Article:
BTEC Level 3 Extended Diploma in Health and Social Care
Unit 8 Psychological perspectives for health and social care (5 credits) Taiyyabah Ijaz
P1, P2, P3, M1
Here I will explain the principal psychological perspectives, explain different psychological approaches to health practice, explain different psychological approaches to social care practice and assess different psychological approaches to study. P1
Freud believed that the human mind was composed of three elements the id the superego and ego the Id and the Superego are the devil and the angel on both shoulders the Id is the devil saying I want, I want, I want and the Super ego as the angel making you think of the consequences and the Ego evens both out not letting the Id be too harsh and the Superego not to evil. The Conscious, the Preconscious, and the Unconscious- The conscious holds the information that a person is paying attention to, the preconscious contains the information outside of a person’s attention but is available if needed, the unconscious keeps thoughts, feelings, desires, and memories that people have no awareness but influence every aspect of their day-to-day lives Psychologists assume that our behaviour is determined by unconscious forces of which we are unaware. Each surface thought or behaviour hides a hidden motive or intention. The latent motives for our behaviour reflect our instinctive biological drives and our early experiences, particularly before the age of five. Most particularly, it is the way we are treated by our parent’s children that shapes our adult behaviour. Defence mechanisms- are behaviours that protect people from anxiety. There are many different kinds of defines mechanisms, many that are automatic and unconscious. Repression- is an unconscious mechanisms employed by the ego to keep distributing or threatening thoughts from becoming conscious. Denial- involves blocking external events from awareness. If some situation is just too much to handle, then person just refuses to experience. Projection- this involves individuals attributing their own unacceptable thoughts, feeling and motives to another person. Displacement- satisfying an impulse (e.g. aggression) with a substitute object. Regression- this is a movement back in psychological time when one is faced with stress .Sublimation- satisfying an impulse (e.g. aggression) with a sustainable object. In a socially acceptable way. Psychosexual stages.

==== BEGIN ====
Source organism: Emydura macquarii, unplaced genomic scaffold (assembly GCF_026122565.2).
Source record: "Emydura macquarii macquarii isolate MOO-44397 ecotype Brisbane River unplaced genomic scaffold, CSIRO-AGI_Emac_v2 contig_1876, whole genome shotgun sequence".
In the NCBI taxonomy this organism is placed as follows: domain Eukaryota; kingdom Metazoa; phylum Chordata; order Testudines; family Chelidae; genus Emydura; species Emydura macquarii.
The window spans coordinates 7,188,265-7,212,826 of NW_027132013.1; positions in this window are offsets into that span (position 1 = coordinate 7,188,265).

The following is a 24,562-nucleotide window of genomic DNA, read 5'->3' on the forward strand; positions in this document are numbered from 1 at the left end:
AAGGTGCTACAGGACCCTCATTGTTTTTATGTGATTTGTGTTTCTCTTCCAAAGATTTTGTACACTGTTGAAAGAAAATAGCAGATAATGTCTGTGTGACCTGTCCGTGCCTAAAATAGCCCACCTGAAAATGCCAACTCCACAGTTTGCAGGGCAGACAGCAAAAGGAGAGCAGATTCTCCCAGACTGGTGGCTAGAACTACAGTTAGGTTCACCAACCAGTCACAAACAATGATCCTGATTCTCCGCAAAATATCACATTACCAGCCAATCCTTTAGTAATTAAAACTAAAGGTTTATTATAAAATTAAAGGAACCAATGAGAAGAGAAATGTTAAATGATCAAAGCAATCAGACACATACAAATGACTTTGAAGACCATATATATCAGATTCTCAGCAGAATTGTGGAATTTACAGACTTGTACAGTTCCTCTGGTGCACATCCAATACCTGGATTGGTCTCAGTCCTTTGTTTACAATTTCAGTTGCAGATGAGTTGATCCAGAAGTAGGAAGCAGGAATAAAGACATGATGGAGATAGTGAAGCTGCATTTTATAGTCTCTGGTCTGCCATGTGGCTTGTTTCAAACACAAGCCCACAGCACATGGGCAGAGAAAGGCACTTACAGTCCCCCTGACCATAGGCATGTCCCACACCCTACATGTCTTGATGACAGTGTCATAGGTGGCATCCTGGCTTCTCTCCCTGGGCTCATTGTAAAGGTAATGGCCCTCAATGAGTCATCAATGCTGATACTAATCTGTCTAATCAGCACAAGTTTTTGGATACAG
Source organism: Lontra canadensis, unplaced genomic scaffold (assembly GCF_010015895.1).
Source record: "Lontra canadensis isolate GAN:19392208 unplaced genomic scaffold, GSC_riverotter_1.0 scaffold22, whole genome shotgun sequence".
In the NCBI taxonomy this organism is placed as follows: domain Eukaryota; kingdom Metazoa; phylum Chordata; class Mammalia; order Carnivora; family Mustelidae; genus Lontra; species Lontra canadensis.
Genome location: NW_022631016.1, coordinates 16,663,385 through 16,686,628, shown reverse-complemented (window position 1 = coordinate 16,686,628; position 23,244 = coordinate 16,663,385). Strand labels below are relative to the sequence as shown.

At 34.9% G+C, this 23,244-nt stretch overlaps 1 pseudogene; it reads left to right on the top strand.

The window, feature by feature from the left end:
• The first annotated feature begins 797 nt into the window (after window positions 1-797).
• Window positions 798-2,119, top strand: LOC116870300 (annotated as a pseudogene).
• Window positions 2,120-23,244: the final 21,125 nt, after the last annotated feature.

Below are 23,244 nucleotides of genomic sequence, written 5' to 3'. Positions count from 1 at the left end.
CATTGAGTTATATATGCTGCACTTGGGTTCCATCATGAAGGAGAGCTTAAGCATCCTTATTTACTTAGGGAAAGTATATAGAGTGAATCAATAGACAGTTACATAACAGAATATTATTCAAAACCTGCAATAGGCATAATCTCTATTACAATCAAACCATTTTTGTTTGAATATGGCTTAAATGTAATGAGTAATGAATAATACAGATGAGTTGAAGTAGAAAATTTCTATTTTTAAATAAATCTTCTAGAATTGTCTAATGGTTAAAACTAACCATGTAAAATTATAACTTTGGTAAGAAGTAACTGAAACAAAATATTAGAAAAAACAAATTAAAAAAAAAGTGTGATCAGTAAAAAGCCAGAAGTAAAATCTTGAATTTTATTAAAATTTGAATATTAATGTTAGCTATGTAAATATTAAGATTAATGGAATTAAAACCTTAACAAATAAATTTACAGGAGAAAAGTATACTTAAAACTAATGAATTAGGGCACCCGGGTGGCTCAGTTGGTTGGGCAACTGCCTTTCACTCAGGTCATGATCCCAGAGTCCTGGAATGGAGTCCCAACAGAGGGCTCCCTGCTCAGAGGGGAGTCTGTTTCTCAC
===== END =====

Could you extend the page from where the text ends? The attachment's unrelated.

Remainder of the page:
Oral stage 1-3- (this is where the ego develops) the infant's primary source of interaction occurs through the mouth, so the rooting and sucking reflex is especially important. If fixation occurs at this stage, Freud believed the individual would have issues with dependency or aggression. Oral fixation can result in problems with drinking, eating, smoking, or nail biting. Anal stage 1-3-
Freud believed that the primary focus of the libido was on controlling bladder and bowel movements. Parents who utilize praise and rewards for using the toilet at the appropriate time they’ll become competent, productive and creative adults. According to Freud, inappropriate parental responses can result in negative outcomes in which the individual has a messy, wasteful or a destructive personality. If parents are too strict or begin toilet training too early, the individual is stringent, orderly, rigid and obsessive. Phallic Stage 3-6 years- Sensitivity becomes concentrated in the genitals and masturbation (in both sexes) becomes a new interest and source of pleasure. The child becomes aware of anatomical sex differences, which sets in motion the conflict between erotic attraction, resentment, rivalry, jealousy and fear which Freud called the Oedipus complex (in boys) and the Electra complex (in girls). This is resolved through the process of...
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